As for most of the world's major cities, Bangkok's reputation is ambiguous: it is said to be vibrant and fascinating, yet ugly and too big; to have great food and weather while being too hot and too crowded. We decided to see for ourselves: it turns out Bangkok is all of these things at once, but overall the positives clearly win out.

Let's start with big and crowded. At 15 million inhabitants, Bangkok ranks among the world's largest cities: it is over 30 times bigger than Thailand's second city, making it the centre of all economic and cultural activity in the country, if not all of Southeast Asia. Given that Thailand is one of the oldest continuously existing independent states in the world, Bangkok, which has been the country's capital since the late 18th century, has a good claim to being Asia's oldest capital city.

Moving on to hot. With average summer high temperatures of over 35 °C, Bangkok is also one of the world's hottest major cities. We visited during the summer monsoon season: it is indeed hot, but the frequent rains provide a cooling effect and most places are air-conditioned anyway.

Perhaps the most amazing thing about Bangkok (and Thailand in general) is the incredible abundance and ubiquity of amazing food. Streets throughout the whole city are lined almost from end to end with stalls selling anything from grilled snacks to full sit-down meals for almost no money. It's perfectly possible to stay in this city for a week and never enter a restaurant: once the streetside stalls close for the night, the city's many night markets come into their own.

A special mention goes out to Thailand's indescribable variety of fruits, ranging from those of which rather weak imitations are also on sale in the West (bananas, pineapples, mangoes) to those that you may never have heard of (mangosteen, durian). Mango, incidentally, combines with sticky rice to make a filling and rewarding all-day snack plate.

Just a word about dirt: we found Bangkok to be an unusually clean city, especially given the abundance of street food and ditto cats. This and the ubiquity of natural germ-killing ingredients such as chilli means you don't really need to worry about food hygiene at all. Don't worry, either, if you're not that into spicy food: you will normally be warned before tucking into that innocent-looking salad that turns out to consist mostly of raw chilli.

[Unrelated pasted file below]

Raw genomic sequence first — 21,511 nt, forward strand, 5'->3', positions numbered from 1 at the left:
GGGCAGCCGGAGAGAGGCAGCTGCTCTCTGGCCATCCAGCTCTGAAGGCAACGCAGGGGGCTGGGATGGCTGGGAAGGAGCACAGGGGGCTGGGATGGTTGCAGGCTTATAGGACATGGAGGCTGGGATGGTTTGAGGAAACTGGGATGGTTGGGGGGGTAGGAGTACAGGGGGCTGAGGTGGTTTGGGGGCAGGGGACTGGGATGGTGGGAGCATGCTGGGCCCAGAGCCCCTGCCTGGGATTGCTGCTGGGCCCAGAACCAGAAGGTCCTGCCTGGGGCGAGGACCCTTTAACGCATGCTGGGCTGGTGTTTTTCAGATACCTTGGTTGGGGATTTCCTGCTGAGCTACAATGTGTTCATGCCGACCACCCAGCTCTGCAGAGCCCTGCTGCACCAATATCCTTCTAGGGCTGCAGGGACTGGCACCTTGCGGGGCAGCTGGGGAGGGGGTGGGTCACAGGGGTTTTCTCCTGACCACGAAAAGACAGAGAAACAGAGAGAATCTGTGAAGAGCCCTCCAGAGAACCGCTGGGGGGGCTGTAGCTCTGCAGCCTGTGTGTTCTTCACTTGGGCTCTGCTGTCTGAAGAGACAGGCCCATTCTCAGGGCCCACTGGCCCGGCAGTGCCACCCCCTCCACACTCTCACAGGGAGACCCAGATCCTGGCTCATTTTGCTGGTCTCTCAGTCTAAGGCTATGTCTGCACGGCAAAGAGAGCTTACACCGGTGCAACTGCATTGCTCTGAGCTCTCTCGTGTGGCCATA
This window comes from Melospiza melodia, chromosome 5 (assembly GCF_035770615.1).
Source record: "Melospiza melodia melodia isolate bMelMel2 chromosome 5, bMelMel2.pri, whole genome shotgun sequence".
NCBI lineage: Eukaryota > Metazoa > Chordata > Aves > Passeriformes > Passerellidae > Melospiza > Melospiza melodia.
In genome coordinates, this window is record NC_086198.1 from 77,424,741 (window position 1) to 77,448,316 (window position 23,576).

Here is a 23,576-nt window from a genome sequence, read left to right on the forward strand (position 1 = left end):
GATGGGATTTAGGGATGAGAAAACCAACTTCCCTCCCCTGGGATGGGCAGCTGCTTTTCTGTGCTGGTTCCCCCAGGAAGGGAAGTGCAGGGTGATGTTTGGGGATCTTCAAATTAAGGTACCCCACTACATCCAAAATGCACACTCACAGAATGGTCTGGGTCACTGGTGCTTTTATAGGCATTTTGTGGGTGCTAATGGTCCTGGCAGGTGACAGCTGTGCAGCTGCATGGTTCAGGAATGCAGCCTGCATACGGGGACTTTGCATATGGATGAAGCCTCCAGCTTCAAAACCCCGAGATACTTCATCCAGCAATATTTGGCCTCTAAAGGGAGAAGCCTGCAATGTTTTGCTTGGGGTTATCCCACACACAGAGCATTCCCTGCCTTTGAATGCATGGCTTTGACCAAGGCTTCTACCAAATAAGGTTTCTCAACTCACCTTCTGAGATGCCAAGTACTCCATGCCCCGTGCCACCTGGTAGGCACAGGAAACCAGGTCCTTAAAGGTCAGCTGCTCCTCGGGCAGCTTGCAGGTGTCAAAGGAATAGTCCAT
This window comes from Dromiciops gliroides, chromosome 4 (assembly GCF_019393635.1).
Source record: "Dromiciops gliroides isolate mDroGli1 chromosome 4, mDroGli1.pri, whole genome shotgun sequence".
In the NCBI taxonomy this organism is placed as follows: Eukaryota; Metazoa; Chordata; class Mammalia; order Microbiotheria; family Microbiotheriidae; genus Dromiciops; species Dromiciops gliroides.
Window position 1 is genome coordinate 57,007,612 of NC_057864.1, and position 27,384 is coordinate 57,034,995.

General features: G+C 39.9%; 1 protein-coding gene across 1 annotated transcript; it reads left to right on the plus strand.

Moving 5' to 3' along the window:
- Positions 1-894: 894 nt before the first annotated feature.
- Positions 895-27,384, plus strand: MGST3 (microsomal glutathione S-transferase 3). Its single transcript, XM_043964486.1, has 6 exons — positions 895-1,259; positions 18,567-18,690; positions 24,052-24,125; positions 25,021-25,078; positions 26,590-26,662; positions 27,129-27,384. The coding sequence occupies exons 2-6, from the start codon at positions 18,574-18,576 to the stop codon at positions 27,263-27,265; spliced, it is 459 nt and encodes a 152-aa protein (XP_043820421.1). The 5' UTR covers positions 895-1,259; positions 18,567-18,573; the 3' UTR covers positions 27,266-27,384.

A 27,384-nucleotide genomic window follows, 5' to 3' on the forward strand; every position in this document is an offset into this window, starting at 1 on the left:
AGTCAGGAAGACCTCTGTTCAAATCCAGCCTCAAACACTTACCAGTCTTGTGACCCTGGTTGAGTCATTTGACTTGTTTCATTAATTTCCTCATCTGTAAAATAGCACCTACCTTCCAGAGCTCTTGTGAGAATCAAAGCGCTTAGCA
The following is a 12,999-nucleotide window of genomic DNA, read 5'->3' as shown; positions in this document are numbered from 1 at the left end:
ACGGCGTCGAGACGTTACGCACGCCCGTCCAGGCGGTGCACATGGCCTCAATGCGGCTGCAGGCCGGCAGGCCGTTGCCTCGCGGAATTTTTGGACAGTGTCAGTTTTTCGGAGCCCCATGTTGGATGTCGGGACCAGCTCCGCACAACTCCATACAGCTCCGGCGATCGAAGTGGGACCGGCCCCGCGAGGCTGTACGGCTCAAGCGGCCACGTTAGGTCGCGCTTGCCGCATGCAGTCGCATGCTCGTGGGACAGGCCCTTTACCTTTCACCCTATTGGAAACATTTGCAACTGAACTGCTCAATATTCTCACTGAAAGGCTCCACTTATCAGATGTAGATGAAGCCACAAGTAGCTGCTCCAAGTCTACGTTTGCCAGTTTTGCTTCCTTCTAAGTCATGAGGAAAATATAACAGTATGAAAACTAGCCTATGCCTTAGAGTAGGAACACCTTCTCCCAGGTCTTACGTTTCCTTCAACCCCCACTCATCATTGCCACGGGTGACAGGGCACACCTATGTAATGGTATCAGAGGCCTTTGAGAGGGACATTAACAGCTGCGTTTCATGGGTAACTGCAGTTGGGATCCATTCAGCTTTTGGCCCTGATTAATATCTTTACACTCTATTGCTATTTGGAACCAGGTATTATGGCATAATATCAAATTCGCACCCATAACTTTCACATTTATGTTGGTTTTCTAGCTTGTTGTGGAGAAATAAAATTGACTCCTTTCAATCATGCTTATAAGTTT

Entry to the Jim Thompson house

In terms of conventional tourist sights, Bangkok will not disappoint you either. It makes little sense to try to list everything there is to see here (a guidebook will tell you that), so we especially highlight just a few. Try not to miss the Jim Thompson House, the house of an American silk merchant and art collector which serves as a green, tranquil haven in the middle of the bustle of Downtown Bangkok: the mystery of Thompson's 1967 disappearance will haunt you for some time after your visit.

As Thailand's capital, it is unsurprising that Bangkok hosts possibly the most varied and exquisite array of Thai Buddhist temples: for example, do visit Wat Pho or Wat Suthat, but please do try to show more respect for Buddhist practices and Thai culture than some. The sometimes funny, sometimes tragic signs will explain you the rules in a simple way.

Those 15 million people all getting around generate a lot of traffic, but don't worry: in recent years, Bangkok has developed a fairly efficient public transport system combining buses with hyper-modern metro and "sky" trains as well as fast if slightly alarming commuter boats on the city's many waterways. Add to that the ubiquitous and (mostly) honest and cost-effective taxis and the picturesque but slightly less honest "tuk-tuks", and you will not need to worry about getting around.

In all, Bangkok is a city we most definitely want to return to soon. Did you visit, too? What was your experience like?

tuk tuk